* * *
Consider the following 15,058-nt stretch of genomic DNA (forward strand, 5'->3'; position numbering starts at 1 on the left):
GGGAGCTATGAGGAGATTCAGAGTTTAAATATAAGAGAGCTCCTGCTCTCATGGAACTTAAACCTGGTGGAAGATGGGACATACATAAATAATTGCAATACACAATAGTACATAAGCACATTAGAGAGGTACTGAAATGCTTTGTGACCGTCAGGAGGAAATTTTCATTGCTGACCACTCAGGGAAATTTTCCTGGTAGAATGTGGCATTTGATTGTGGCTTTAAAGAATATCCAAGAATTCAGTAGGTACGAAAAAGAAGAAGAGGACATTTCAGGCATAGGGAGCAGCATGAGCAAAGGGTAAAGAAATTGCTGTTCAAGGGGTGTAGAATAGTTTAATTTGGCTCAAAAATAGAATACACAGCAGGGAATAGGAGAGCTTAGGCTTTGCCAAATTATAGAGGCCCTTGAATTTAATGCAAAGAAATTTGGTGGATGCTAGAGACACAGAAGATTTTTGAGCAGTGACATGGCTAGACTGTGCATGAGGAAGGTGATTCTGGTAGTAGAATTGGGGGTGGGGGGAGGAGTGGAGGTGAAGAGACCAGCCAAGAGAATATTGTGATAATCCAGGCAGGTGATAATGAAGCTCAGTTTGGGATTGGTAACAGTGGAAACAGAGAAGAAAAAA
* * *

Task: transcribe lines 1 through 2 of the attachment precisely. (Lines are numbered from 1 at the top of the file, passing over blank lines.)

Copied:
Consider the following 15,058-nt stretch of genomic DNA (forward strand, 5'->3'; position numbering starts at 1 on the left):
GGGAGCTATGAGGAGATTCAGAGTTTAAATATAAGAGAGCTCCTGCTCTCATGGAACTTAAACCTGGTGGAAGATGGGACATACATAAATAATTGCAATACACAATAGTACATAAGCACATTAGAGAGGTACTGAAATGCTTTGTGACCGTCAGGAGGAAATTTTCATTGCTGACCACTCAGGGAAATTTTCCTGGTAGAATGTGGCATTTGATTGTGGCTTTAAAGAATATCCAAGAATTCAGTAGGTACGAAAAAGAAGAAGAGGACATTTCAGGCATAGGGAGCAGCATGAGCAAAGGGTAAAGAAATTGCTGTTCAAGGGGTGTAGAATAGTTTAATTTGGCTCAAAAATAGAATACACAGCAGGGAATAGGAGAGCTTAGGCTTTGCCAAATTATAGAGGCCCTTGAATTTAATGCAAAGAAATTTGGTGGATGCTAGAGACACAGAAGATTTTTGAGCAGTGACATGGCTAGACTGTGCATGAGGAAGGTGATTCTGGTAGTAGAATTGGGGGTGGGGGGAGGAGTGGAGGTGAAGAGACCAGCCAAGAGAATATTGTGATAATCCAGGCAGGTGATAATGAAGCTCAGTTTGGGATTGGTAACAGTGGAAACAGAGAAGAAAAAA